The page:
We now have so much great technology out there making it easier for us marketers to target people already interested in a client’s product or service. Pay Per Click ads, customer profiles, and other tools are effective and relatively inexpensive ways to market to customers already in the buying cycle. Remarketing and Retargeting are the two main terms used in this approach, but what’s the difference?
Retargeting vs. Remarketing
Retargeting most often describes the use of online ad placements and display ads shown to users based on their activity on your site. Browser cookies track which sites customers go to and implement a retargeting strategy by putting out ads for your business to encourage a return to your site. The ads are only targeted to users who’ve already shown interest in your site but haven’t yet made a purchase. It basically goes like this:
Sam, a potential customer, visits your website → Sam leaves your site without making a purchase → Sam continues to surf the web → Sam sees your ad displayed on a different webpage → The ad recaptures Sam’s interest and he returns to your site to make a purchase!
Site retargeting is very effective in converting potential customers into happy customers. Other aspects of retargeting include:
Search retargeting: which is when your ads are targeted to users who have searched for your product or service, either specifically or by using relevant keywords, on search engines like Google or Bing. This type of retargeting doesn’t necessarily mean ads are shown to users who have already been to your site, but the goal is to get back in front of users who may have completed a search that indicates that what you offer may be relevant to them.
Dynamic retargeting: is site retargeting that uses technology to show users products and ad copy based on behavioral information, detailed customer profiles, or content from your website that users might be interested in buying.
Product retargeting: is a particular type of site retargeting that shows the product a user has shown interest in but did not purchase or a similar item to what they’ve already purchased. Ever briefly looked at a product, closed the tab, and then start seeing ads for that product all over the place? Looks like you’re being retargeted! But don’t get annoyed, according to eMarketer, only 11 percent of consumers feel negatively about retargeted ads, while 89 percent feel either positive or neutral about them. It’s just a part of the business.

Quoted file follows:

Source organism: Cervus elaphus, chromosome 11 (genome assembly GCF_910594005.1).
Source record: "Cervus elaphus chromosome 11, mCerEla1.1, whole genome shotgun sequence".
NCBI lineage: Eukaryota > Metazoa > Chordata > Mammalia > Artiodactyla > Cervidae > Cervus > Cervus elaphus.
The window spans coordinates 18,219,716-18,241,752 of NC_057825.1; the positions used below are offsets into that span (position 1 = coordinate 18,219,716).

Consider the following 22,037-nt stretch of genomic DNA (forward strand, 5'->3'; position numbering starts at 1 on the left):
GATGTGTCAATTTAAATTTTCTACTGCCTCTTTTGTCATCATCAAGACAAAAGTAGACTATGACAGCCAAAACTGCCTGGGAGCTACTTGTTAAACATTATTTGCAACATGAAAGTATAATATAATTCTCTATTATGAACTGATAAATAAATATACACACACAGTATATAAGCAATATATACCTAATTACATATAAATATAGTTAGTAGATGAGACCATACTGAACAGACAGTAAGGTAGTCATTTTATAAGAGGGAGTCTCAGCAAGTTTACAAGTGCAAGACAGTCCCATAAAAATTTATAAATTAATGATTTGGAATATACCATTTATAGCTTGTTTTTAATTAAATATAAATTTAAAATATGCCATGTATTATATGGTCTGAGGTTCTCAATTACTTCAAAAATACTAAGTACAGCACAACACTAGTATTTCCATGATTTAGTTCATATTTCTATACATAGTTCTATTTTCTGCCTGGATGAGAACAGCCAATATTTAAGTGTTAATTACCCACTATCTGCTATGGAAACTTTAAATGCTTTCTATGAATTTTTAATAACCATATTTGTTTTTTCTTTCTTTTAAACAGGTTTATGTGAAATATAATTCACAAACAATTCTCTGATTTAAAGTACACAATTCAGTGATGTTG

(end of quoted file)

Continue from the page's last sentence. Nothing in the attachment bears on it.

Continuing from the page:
While retargeting tracks users’ website activities, remarketing mainly uses email, although direct mail is still sometimes utilized. A user’s information is collected and used later to send them emails promoting your business.
The biggest difference between retargeting and remarketing is the strategy that’s used to reach potential customers who have left your website without purchasing anything.
Most users visiting a website for the first time leave without completing a purchase, so retargeting can be very effective in recapturing those users and getting them back to your website to follow through.
Retargeting shouldn’t be implemented without a plan, though. At thirteen05 creative, we retarget customers by developing effective strategies paired with a great ad campaign, compelling content marketing, and other useful tactics for driving new users to your site (they can’t be retargeted if they’ve never made it there in the first place).
We can help jumpstart your retargeting campaign, teach you all about cookies, how to best track customers, and provide you with customized data about what is working and for who, so that you are kept in the know of how effective your ad campaign is.